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Interview: Vivek Taneja, Head of Business Development & Strategic Initiatives, Thermax Limited

Vivek talks to Coaltrans about critical issues facing ash treatment in India, solutions to these issues, and how he sees the Indian ash market developing over the next few years

You can hear more from Vivek at the 17th Coaltrans India in February in Goa, where he will be speaking about best practices for disposing and profiting from coal-combustion byproducts.

Coaltrans Conferences (CC): Hi Vivek, please can you explain a little about your background, your role at Thermax, and the role of the company more broadly?

Vivek Taneja (VT): I have over 22 years industry experience in Sales, Marketing Product Management and Business Development and incubating new business ideas in the field of Conventional as well as Non-Conventional Power business, Energy Efficiency and Waste to Wealth. I have been closely associated with the policies in power, renewable energy and energy efficiency in Industrial space and now I am involved with policy framework on waste to wealth.

Presently associated with M/s Thermax Ltd, I am responsible for concept sale of Industrial waste to be converted to a sellable asset for industry, thorough some new technologies.

I spearheaded “Project Zebra” – an entry strategy for Africa and led a cross functional team for entry strategy for select markets in South East Asia. I have been responsible for carving long term strategy for the Power (EPC) Division at Thermax.

CC: What do you see as the most critical issues facing ash treatment in India at the moment?

VT: Non consistent policy framework across different states to start with. Almost negligible implementation regime at ground level in most cases.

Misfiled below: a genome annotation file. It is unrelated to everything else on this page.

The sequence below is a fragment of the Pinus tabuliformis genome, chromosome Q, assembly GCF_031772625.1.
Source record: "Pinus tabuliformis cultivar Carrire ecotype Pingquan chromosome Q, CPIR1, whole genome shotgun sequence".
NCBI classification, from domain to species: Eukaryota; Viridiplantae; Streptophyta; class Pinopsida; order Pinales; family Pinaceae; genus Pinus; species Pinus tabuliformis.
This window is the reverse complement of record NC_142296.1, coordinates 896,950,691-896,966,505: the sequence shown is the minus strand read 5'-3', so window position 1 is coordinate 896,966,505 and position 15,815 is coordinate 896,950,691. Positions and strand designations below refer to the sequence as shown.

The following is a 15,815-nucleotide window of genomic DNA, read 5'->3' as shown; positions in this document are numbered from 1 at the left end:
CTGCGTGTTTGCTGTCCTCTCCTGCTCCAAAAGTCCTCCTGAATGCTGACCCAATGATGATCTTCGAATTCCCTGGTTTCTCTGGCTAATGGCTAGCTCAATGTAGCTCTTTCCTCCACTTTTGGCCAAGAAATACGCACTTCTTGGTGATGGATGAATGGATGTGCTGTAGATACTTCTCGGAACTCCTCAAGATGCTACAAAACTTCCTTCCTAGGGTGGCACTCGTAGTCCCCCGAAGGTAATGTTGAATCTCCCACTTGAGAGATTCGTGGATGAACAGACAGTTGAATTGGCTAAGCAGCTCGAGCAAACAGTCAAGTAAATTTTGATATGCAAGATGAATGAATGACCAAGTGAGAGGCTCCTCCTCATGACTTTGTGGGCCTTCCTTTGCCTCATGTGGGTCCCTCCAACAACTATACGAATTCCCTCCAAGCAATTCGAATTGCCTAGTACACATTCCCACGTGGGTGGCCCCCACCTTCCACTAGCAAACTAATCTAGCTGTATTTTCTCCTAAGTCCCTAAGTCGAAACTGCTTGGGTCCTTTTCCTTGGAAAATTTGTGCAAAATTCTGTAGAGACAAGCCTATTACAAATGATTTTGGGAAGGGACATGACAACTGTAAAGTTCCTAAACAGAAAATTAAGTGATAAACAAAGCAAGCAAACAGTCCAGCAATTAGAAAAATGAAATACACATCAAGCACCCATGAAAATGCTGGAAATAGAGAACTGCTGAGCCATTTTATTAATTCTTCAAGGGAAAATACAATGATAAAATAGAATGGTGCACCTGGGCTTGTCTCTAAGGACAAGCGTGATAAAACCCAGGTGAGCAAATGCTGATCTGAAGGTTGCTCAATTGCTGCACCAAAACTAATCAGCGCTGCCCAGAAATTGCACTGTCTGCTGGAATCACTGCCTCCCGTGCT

Rudimentary use of technologies which do not benefit from automation or economies of scale. This is mainly due to the fact that the generators do not want the onus of complete neutralisation and the likely end users do not want to take the onus of the usage patterns on long term basis.

The sector is highly disorganised with many small players who do not have long term outlook. No policy framework to promote upgradation of technology, nor for any environmentally beneficial options.

No integrated approach to the problems with siloed approach to most policy framework being crafted.

CC: What are the main solutions?

VT: Identification of and acceptance of the fact that Fly ash is the biggest lever the country has to bring the carbon intensity reduction of the GDP growth. A potential to save 30000 MW of power generation in next decade and a half and saving millions of cubic meters of water.

Once this realisation comes with policymakers and influencers – things will fall in place with time.

If there is an integrated approach to energy and environment issues faced by country then suitable policy framework will help speed
up this process.

CC: How do you see the Indian ash market developing over the next few years?

VT: Slow for next few years as the education levels on its use and thereby investments in the sector will take time to come by. The market is in transient stage and various technologies and business models are trying to establish themselves. Not many success cases on ground so far – at least for large scale usage. This prevents bankers and investors to jump in with investments, we are a highly reference based market.

Published 24 January 2018

This content is provided by Coaltrans Conferences for informational purposes only, and it reflects the market and industry conditions and presenter’s opinions and affiliations available at the time of the presentation.

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